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Aging in Minnesota

Arnold Rose

Aging in Minnesota was first published in 1963.With a higher than average proportion of elderly citizens, Minnesota is in the forefront of social action on their behalf. This book presents a comprehensive survey of the elderly in that state and a detailed description of efforts to meet their problems.The book begins with a brief history of the state’s attention to the problems of old people. It then describes the range of activities which were stimulated in 1959-1961 by preparations for the White House Conference on Aging and, in later chapters, reports some of these activities in greater detail. The major innovating action program was a community organization effort to help the citizens of five rural counties undertake activities to improve the conditions of the aging in their area. This social experiment is reported in full. A wealth of data about the characteristics of old people, valuable for any future planning in this field, is presented in statistical fashion. The data were obtained through a complication of state government office records and through sample interviews with old persons. The statistical studies are illuminated by the final, interpretive chapters. In on, an 80-year-old writer, Aldena Carlson Thomason, tells what it is like to grow old. In the other, Arnold M. Rose and Bernard E. Nash define the problems facing older people, predict what the future will bring, and suggest what further social action is needed.

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Aging Together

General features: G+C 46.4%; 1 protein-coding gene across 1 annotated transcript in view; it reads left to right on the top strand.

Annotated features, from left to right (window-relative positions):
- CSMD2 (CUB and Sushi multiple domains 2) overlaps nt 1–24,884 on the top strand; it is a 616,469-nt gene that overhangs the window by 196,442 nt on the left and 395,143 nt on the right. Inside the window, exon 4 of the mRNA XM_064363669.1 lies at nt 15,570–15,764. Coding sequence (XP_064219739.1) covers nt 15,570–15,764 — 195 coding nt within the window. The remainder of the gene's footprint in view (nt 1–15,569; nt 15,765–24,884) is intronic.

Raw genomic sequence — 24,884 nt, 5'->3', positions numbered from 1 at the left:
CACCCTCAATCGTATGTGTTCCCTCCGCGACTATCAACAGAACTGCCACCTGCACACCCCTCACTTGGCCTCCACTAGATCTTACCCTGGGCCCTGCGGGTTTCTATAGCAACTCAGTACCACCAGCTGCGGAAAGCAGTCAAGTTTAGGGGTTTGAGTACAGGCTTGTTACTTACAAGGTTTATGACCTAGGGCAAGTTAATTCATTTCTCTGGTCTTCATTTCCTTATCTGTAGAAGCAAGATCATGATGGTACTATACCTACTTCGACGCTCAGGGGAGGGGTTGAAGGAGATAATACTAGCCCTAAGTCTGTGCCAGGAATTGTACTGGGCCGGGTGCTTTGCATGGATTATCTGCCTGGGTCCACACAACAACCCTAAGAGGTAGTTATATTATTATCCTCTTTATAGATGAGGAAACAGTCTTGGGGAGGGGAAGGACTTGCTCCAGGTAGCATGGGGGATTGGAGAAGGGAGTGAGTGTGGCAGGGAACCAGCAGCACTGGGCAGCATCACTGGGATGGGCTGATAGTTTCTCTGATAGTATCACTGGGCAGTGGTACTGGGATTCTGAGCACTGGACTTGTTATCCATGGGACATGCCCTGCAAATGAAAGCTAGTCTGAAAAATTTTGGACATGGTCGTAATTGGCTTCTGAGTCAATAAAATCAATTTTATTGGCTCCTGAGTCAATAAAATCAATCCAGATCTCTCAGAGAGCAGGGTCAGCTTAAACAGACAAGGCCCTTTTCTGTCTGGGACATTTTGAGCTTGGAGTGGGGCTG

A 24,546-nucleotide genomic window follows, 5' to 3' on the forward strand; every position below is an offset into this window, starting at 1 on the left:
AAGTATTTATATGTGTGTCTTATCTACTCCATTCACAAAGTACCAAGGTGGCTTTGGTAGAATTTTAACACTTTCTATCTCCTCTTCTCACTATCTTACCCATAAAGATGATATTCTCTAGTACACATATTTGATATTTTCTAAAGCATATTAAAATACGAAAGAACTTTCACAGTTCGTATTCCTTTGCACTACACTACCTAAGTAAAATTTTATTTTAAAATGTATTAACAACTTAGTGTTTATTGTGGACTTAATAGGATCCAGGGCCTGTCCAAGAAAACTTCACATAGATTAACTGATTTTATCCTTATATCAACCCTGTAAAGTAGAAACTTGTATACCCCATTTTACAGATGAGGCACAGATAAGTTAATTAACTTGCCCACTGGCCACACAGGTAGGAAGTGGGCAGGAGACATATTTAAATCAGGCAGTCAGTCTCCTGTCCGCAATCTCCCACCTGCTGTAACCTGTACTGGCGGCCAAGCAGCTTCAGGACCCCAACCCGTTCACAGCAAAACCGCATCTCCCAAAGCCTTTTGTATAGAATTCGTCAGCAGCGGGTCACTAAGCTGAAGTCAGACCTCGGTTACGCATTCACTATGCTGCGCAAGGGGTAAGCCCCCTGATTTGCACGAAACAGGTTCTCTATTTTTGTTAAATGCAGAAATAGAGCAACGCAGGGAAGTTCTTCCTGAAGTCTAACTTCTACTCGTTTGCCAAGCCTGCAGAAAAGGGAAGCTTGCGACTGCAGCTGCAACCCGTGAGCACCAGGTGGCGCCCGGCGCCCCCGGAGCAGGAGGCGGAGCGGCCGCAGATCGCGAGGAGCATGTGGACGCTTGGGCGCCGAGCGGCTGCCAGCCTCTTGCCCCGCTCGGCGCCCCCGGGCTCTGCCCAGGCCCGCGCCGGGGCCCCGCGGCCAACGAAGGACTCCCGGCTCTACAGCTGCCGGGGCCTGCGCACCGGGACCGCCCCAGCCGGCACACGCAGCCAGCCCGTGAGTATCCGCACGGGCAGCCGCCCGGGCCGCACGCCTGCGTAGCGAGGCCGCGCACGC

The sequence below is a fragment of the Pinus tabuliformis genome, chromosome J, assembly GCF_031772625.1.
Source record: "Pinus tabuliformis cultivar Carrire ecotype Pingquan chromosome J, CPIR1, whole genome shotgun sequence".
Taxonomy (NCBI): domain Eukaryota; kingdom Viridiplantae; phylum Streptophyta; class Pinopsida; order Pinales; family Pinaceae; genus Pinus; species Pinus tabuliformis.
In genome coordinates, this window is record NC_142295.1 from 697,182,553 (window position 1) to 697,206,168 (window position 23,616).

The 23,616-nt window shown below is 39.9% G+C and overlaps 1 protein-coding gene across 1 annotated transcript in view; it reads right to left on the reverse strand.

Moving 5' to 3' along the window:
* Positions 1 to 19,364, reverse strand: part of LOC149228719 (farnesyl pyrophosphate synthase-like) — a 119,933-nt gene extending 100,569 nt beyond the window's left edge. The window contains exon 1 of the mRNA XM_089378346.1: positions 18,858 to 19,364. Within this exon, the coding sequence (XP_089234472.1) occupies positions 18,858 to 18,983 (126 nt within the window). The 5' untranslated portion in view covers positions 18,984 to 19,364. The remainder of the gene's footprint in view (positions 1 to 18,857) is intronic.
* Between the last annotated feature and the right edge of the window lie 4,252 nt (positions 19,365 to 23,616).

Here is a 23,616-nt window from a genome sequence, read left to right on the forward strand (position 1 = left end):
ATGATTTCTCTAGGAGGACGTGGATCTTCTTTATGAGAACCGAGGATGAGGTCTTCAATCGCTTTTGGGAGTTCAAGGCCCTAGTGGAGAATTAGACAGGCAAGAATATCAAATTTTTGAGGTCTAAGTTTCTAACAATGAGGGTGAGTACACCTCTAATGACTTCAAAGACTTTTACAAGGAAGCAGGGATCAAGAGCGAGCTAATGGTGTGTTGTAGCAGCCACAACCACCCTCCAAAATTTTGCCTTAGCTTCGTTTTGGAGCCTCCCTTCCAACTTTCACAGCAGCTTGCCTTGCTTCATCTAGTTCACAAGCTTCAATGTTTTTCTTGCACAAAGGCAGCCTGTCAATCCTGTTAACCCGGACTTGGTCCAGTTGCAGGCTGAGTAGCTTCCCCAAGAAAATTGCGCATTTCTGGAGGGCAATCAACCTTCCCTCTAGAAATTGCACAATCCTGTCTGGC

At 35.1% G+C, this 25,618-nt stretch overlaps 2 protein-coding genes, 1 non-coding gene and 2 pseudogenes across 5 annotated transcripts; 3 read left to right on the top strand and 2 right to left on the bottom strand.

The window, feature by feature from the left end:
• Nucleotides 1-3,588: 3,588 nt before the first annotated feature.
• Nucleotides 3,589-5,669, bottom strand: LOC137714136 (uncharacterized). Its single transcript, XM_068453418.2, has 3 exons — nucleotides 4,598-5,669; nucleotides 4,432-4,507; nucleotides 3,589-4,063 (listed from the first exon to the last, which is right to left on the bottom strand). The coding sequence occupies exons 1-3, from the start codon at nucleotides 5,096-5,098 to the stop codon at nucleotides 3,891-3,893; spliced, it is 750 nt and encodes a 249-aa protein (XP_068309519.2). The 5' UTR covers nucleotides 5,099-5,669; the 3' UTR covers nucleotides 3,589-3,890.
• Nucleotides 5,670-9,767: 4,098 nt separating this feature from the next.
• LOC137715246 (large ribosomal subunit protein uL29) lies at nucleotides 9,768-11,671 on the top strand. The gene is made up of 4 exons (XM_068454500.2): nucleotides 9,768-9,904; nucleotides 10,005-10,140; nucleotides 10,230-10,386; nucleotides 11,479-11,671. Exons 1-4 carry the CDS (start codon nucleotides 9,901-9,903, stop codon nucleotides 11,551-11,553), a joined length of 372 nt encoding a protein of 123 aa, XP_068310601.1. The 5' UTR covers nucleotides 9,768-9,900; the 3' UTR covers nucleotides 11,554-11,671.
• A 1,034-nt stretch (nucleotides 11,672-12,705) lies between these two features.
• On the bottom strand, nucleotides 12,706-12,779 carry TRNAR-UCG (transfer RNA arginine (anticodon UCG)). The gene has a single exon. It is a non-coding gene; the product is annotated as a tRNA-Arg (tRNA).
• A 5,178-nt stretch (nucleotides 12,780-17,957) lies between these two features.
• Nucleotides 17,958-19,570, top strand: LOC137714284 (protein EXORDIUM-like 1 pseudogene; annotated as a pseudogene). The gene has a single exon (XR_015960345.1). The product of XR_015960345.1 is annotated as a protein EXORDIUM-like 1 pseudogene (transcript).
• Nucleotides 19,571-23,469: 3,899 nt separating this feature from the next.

Dementia, Friendship, and Flourishing Communities

Susan H. McFadden and John T. McFadden

Never in human history have there been so many people entering old age—roughly one-third of whom will experience some form of neurodegeneration as they age. This seismic demographic shift will force us all to rethink how we live and deal with our aging population. Susan H. McFadden and John T. McFadden propose a radical reconstruction of our societal understanding of old age. Rather than categorize elders based on their respective cognitive consciousness, the McFaddens contend that the only humanistic, supportive, and realistic approach is to find new ways to honor and recognize the dignity, worth, and personhood of those journeying into dementia. Doing so, they argue, counters the common view of dementia as a personal tragedy shared only by close family members and replaces it with the understanding that we are all living with dementia as the baby boomers age, particularly as early screening becomes more common and as a cure remains elusive. The McFaddens' inclusive vision calls for social institutions, especially faith communities, to search out and build supportive, ongoing friendships that offer hospitality to all persons, regardless of cognitive status. Drawing on medicine, social science, philosophy, and religion to provide a broad perspective on aging, Aging Together offers a vision of relationships filled with love, joy, and hope in the face of a condition that all too often elicits anxiety, hopelessness, and despair.